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Paying for travel with ‘virtual’ money

Electronic road toll system extended and joined by public transport
By Dmitry Kovalev

Since early July, more Belarusian roads have become liable for tolls, joining the M1 Brest-Minsk-Russian border highway. Sections of the M2 (from the National Airport to the Mount of Glory), M3 (from Borovlyany to Logoisk), M4 (from Privolny to Cherven), M5 (from Privolny to Maryina Gorka) and M6 (from the city exit to the M6 / M7 fork) will soon involve the paying of tolls. At some future time, the whole length of the M4 and M5 will become payable. The toll system is being made as easy as possible, to avoid delays on the road.

Beltoll origins
The current toll system of paying cashiers at gates can cause delay at busy times, although the M1 only has four places where tolls are collected. The new Beltoll system — launched on July 1st — does not use barriers, avoiding queues. However, it does have its own peculiarities which primarily tackle truck drivers and tourist coaches. Passenger cars and mini-buses registered within the Customs Union, alongside motorcycles and special vehicles, can pass free of charge through Belarus. However, trucks and tourist coaches need to register into the national toll system — either through the website or at special booths which opened on June 3rd in all regional cities, and at some border checkpoints. From early July, booths also opened at fuelling stations along payable roads. Payments can be made in Belarusian or Russian Roubles or Dollars or with a fuel card (like a bank card, it can be used to pay for fuel and related goods at fuelling stations worldwide).

Signal on windscreen
After signing for his toll unit and leaving a deposit, each driver receives his on-board device, adjusted to designate a passenger car or truck: 4 Eurocents per kilometre of toll road for cars, 8 for those driving two-axle trucks or buses, 10 for vehicles using three axles and 12 for trucks with four or more axles.

The device is installed under the vehicle’s windscreen, inside a box, flashing to show each section of toll road driven. Lengths of sections vary between 800m and 40km, due to infrastructure; frames are found more often where interchanges and intersections appear. When ready, drivers can return their device to receive their deposit.

Electronic bus payment
Bus passengers are also enjoying a new system of ticket sales, such systems are being developed for the railways and urban transport. Meanwhile, if railway workers haven’t progressed further than intentions and electronic registration and ticket sales (as this sharply increases tariffs for transportations), communal workers from the Transport and Communications Ministry are working much more actively and electronic toll system should become operational even before the 2014 IIHF World Championship kicks off. Its pilot variant will have been tested in Baranovichi till the end of this year.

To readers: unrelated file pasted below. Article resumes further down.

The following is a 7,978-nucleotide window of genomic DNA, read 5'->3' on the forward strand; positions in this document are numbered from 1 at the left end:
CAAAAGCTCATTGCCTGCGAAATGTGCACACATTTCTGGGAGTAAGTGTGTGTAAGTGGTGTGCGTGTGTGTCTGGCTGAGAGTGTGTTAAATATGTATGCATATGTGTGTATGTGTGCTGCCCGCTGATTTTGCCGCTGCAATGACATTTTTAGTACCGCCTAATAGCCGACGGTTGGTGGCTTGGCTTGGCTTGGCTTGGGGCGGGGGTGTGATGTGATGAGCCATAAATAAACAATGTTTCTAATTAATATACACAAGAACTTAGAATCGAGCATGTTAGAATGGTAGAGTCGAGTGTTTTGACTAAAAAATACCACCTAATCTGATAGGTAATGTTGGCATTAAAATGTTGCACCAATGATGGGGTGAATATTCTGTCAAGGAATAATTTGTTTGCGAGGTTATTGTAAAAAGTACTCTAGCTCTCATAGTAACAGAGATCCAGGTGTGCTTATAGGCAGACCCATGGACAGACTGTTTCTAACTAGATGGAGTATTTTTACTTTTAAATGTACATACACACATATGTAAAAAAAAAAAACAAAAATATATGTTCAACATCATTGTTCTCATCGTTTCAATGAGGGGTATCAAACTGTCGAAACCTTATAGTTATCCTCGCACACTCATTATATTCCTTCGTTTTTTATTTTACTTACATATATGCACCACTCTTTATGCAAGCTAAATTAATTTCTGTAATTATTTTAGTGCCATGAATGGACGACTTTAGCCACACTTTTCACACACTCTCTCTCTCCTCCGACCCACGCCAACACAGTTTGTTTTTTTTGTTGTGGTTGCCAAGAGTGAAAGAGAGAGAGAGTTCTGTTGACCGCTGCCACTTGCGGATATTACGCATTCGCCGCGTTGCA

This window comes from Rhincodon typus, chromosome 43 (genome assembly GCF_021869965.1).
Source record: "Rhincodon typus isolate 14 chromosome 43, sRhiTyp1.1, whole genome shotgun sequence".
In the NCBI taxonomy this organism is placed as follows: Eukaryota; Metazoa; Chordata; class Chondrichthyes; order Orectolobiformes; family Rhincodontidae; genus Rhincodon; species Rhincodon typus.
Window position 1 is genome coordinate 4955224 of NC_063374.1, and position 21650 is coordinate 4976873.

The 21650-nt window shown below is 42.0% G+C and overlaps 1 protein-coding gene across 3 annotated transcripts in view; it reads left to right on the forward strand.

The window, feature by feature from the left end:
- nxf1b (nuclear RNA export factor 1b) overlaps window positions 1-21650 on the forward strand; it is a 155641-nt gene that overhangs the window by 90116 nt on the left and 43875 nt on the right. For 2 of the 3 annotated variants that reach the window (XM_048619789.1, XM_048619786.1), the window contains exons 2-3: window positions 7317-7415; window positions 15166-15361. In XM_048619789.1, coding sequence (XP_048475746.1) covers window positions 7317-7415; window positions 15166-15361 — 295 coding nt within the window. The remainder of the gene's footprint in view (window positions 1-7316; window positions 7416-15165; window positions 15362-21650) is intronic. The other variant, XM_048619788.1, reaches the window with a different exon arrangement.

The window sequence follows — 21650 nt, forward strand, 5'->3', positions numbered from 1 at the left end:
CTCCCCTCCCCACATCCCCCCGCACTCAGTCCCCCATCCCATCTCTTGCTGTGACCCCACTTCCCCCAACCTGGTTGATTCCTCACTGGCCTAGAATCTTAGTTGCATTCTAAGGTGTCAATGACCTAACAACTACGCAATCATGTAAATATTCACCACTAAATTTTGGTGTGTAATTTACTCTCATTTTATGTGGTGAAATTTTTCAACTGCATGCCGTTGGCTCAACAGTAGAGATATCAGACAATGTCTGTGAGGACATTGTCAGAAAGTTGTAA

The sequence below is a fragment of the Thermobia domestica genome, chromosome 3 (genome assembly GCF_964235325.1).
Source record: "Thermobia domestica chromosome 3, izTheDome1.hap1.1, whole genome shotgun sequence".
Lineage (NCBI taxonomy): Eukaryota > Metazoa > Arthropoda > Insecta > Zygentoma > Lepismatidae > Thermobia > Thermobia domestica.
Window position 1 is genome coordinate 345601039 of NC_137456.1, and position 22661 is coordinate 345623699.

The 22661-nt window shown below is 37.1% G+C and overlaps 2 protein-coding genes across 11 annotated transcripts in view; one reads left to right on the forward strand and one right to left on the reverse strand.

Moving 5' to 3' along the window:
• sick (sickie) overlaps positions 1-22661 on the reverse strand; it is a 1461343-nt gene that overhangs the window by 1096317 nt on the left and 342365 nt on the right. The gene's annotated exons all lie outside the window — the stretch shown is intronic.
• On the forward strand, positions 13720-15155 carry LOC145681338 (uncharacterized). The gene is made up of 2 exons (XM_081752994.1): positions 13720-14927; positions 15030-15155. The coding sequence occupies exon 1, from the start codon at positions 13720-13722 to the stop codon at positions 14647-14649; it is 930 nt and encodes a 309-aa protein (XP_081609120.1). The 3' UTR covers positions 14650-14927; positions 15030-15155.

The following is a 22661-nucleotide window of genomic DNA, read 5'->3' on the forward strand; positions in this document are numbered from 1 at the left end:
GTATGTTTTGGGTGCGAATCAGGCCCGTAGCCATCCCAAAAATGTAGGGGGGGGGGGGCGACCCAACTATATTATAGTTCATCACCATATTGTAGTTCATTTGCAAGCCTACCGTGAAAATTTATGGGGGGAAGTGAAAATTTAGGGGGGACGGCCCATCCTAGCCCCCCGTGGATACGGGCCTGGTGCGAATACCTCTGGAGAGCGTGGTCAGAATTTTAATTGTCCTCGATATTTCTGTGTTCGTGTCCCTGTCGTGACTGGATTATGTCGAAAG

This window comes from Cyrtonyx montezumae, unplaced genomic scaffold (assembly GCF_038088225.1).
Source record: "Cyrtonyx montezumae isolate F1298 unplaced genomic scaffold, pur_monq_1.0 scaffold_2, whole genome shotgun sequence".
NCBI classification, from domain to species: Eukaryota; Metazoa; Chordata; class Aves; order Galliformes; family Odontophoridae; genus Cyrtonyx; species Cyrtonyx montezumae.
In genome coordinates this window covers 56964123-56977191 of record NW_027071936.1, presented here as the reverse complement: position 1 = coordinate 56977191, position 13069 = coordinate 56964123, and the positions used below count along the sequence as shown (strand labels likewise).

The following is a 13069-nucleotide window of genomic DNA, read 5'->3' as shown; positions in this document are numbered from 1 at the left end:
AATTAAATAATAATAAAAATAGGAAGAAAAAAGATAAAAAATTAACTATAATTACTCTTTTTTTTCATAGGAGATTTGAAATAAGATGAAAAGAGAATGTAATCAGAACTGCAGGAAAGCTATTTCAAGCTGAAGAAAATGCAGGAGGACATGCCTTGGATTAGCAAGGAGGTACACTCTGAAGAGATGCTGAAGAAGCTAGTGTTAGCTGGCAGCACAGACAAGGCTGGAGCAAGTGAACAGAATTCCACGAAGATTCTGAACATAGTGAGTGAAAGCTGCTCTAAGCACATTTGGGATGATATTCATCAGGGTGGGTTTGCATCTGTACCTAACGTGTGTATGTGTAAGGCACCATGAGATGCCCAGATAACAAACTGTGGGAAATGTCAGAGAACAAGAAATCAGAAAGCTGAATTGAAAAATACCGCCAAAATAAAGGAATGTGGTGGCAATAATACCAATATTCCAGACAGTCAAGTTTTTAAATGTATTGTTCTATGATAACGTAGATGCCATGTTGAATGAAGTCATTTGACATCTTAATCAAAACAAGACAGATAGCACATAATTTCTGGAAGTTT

On entering a bus, passengers swipe their prepaid plastic card to signal their journey starting and scan again on leaving, to show the length of their trip (if you forget to swipe, payment is withdrawn for the maximum journey possible). Drivers can only issue cash receipts and accept payments for ‘whole’ journeys.

The price of cards varies to reflect their term of validity: from one day to one year. The significant deposit means that it’s only viable to purchase cards if you plan to use them for longer periods of time. These can then be topped up via ATMs countrywide. Those entitled to free travel will receive their own special cards and single-use paper tickets will remain for mid-length journeys.

Inspectors will patrol the bus network to check that passengers have cards and have swiped them. Alongside GPS-navigation and electronic information boards at bus stops, this should significantly increase efficiency, ensuring the regularity of transport and comfort. Passenger volumes will become apparent, allowing reorganisation as necessary. Even those travelling just one or two stops will benefit.

Minsk’s metro is also testing its own electronic payment system; a bright red box is being installed next to the ticket barrier at Akademiya Nauk (Academy of Sciences) station, allowing instant payment via SMS-message this summer.

Ticket evaders
Inspection officers will be using 16 vehicles initially to check that road users are complying with the new system. Anyone failing to display an on-board device in correct operational order for the type of vehicle will be penalised. Devices are also non-transferable, with fines relating to the cost of a maximum journey across Belarus: 815km. Someone driving a bus with three axles would have to pay 81.5 Euros but fines may reach up to 1,000 Euros. On the spot fines will be requested when drivers re-enter the country, with no period of limitation.

Tolls can be avoided if particular sections of road are bypassed but, of course, this will take drivers away from the speediest routes. As most people agree: time is money.
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